Purists know that decades start with a one and end in zero, which means the passing of 2010 marks the end of a decade.



If we had to size it up, we'd say the travel industry did more than merely survive this awful decade, with its recurring demons of terrorism, war, disasters, epidemics and weak economies; travel got better.

Look at the Queen Elizabeth, the Epic, the Allure. Look at the latest motorcoaches and newest hotels. Look at the promise of the A380 and the Dreamliner.

In every major product category, the travel industry's asset base got better in countless ways. Vehicles and accommodations are better designed, safer, more efficient and more varied. Even cash-starved Amtrak managed some improvements.

Leaving aside the public infrastructure such as roads and bridges (which is a lot to leave aside), the industry managed to improve its physical plant during a trying decade. We did good, and in these final days of 2010 we can take some pride in that.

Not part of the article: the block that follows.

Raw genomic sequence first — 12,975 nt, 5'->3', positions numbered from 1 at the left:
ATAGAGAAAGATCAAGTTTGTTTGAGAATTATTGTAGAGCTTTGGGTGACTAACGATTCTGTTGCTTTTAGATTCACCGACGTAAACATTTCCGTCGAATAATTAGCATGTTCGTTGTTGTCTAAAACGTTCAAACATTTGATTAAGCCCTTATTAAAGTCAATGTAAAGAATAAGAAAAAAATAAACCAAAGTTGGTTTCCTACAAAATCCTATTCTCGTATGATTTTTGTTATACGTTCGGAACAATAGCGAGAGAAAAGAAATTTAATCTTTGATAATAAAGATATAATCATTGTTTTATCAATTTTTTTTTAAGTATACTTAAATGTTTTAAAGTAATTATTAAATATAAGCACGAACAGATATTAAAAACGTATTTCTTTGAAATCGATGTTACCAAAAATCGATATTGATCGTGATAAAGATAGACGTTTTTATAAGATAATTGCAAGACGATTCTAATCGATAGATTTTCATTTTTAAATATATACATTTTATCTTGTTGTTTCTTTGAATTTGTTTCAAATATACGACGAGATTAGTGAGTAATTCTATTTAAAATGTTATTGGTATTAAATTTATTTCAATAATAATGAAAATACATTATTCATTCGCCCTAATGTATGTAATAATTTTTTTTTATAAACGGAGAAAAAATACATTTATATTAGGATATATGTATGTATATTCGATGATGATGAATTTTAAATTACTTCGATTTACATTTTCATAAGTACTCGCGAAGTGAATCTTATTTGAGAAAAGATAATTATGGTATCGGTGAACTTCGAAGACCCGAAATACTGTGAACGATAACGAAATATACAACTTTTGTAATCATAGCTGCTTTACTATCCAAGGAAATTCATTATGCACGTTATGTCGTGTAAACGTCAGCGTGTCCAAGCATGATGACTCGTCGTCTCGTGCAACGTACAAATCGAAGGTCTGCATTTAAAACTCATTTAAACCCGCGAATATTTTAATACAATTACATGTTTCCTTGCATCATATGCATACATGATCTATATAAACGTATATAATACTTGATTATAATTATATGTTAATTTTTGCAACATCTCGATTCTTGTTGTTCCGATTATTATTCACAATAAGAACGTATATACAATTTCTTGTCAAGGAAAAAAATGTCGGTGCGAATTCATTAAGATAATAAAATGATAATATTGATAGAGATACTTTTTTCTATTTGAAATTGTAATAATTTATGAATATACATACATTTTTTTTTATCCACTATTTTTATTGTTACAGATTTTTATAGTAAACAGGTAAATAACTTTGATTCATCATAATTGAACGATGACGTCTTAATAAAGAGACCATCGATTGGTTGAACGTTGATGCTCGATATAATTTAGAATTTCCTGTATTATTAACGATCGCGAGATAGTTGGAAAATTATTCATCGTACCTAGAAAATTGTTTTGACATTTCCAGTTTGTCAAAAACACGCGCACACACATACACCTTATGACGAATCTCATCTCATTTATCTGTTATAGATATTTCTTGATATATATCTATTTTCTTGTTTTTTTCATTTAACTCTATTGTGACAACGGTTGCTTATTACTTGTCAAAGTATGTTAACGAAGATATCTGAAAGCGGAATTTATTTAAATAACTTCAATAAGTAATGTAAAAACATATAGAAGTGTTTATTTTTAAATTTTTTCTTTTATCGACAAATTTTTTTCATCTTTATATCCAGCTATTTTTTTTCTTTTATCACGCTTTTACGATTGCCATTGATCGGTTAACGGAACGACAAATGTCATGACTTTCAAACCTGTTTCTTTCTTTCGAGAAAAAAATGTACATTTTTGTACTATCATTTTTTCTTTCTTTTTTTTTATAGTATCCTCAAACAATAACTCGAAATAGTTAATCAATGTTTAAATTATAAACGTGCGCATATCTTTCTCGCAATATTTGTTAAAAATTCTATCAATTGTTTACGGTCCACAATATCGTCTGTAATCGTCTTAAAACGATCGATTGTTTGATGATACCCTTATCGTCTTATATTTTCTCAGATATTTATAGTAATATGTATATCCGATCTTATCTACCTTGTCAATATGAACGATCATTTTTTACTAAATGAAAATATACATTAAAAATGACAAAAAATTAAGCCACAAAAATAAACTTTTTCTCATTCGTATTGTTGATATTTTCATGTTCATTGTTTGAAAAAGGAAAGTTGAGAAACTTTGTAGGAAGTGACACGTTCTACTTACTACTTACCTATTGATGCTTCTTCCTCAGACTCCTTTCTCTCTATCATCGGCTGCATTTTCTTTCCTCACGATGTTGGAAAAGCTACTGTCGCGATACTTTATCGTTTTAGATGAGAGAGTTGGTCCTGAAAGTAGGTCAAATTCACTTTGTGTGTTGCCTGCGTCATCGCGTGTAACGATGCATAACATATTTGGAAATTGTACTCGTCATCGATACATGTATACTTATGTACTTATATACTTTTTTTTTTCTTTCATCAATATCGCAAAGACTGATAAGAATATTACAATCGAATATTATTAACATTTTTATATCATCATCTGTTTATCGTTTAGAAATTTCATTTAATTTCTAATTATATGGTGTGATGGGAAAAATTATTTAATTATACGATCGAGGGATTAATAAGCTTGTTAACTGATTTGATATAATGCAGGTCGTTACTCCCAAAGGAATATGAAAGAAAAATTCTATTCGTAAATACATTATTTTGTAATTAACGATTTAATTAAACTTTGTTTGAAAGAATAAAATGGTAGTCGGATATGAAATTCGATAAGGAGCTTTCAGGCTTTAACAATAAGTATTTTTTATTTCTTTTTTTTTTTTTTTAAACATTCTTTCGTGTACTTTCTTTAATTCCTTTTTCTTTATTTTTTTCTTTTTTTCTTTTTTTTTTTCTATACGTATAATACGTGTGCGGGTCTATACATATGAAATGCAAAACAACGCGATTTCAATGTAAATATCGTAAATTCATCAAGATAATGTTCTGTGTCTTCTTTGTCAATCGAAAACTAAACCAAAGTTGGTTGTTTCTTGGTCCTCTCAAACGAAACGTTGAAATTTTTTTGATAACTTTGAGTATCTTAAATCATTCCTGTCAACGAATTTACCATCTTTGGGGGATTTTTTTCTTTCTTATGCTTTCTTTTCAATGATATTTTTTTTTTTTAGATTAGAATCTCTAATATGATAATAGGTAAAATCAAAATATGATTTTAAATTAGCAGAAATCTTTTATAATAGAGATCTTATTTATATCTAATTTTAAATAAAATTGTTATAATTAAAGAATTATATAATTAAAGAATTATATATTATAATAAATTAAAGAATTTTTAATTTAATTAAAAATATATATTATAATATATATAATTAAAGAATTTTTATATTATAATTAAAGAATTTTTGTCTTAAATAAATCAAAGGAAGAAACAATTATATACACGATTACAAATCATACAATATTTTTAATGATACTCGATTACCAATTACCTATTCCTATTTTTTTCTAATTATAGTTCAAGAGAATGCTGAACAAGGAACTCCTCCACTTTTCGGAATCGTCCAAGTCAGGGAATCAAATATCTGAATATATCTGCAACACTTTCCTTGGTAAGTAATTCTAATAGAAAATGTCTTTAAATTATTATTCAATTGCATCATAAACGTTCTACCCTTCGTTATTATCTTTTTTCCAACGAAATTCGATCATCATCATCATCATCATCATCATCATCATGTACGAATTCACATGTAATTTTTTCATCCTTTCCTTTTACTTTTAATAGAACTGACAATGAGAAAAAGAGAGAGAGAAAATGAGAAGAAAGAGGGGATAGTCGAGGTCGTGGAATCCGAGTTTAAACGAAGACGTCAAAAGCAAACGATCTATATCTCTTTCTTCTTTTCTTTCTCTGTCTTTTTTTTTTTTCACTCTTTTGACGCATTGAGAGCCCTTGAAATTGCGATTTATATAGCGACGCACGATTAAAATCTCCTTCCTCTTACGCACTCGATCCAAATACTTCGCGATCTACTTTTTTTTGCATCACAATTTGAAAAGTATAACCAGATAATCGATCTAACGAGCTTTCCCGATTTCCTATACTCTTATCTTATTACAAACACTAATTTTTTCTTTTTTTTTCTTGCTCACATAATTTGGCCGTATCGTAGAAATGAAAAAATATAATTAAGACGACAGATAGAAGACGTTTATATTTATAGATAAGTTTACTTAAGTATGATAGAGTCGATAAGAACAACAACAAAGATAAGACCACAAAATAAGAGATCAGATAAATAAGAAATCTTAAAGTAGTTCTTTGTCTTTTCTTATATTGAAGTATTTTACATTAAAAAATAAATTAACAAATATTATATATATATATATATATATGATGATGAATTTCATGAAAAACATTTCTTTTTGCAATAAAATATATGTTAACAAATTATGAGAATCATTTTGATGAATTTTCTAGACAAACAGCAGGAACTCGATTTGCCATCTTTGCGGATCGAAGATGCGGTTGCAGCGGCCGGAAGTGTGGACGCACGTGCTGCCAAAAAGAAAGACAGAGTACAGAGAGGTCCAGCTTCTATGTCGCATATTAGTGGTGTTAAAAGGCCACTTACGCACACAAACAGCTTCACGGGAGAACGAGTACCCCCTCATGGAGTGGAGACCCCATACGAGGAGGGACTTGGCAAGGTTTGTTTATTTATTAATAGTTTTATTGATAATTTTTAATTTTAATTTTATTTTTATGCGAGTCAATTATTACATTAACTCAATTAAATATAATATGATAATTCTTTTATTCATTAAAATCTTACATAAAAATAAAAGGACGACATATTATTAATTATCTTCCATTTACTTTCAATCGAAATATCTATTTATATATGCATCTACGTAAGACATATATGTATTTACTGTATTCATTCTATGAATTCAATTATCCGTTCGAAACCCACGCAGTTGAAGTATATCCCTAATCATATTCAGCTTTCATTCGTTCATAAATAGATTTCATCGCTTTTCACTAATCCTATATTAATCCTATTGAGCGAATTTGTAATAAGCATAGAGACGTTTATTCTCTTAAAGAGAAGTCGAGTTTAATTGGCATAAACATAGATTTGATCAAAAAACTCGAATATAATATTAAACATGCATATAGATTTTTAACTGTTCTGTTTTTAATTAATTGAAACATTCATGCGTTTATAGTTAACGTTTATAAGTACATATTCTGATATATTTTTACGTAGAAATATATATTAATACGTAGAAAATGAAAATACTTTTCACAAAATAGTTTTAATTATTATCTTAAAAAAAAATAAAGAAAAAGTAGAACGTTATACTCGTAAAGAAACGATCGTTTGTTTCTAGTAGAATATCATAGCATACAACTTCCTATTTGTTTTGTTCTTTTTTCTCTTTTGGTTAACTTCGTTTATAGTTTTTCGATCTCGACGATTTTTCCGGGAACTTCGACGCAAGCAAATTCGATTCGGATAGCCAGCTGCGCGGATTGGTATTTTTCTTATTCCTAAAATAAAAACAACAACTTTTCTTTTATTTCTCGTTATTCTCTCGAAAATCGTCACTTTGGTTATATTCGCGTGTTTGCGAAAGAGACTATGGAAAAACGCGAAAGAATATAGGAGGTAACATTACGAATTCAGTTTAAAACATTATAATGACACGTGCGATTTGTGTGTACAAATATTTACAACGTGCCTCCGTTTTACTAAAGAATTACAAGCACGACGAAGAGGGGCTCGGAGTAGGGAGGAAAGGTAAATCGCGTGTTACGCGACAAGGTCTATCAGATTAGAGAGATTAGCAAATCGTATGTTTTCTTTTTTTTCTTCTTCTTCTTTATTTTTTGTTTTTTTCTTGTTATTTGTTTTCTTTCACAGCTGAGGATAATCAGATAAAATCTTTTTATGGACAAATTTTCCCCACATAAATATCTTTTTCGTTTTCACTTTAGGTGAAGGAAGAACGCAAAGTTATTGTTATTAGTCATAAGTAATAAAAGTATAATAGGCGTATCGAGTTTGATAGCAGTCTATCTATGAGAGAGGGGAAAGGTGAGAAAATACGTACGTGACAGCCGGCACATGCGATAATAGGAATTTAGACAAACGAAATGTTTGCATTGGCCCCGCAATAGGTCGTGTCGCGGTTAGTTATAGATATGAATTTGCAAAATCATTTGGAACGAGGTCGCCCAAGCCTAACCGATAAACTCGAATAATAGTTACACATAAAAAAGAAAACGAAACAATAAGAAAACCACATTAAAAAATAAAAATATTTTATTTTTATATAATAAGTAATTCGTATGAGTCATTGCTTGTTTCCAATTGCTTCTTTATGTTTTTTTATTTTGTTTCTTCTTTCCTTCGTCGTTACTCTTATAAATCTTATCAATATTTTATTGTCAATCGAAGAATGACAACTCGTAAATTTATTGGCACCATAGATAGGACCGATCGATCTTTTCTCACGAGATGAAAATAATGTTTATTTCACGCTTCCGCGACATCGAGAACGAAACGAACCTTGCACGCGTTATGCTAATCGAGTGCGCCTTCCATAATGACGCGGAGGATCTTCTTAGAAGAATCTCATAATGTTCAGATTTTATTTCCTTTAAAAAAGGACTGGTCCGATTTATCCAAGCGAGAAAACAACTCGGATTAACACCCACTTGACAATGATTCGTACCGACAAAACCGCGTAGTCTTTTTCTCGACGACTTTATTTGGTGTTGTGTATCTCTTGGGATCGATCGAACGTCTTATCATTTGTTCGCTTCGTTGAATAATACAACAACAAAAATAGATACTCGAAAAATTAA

But a new decade is coming, and its new challenge for travel has to do not so much with the hard goods but with the software.

Ten years ago, it was thought that the travel challenge of the coming decade would be figuring out the Internet and the new digital age, but nothing stood still long enough to be figured out.

Everything continued to evolve with the rapid development of broadband, WiFi, ultralight mobile computers, smartphones and applications such as metasearch engines and social media.

As a result, just about everything got easier to find, purchase and share, but the transaction tools used by travel professionals remain rooted in legacy systems that in some respects don't measure up to what consumers can do at home (or on the road, for that matter).

Travel agents, in short, will need new and better tools in the decade of the teens -- and we're almost there.

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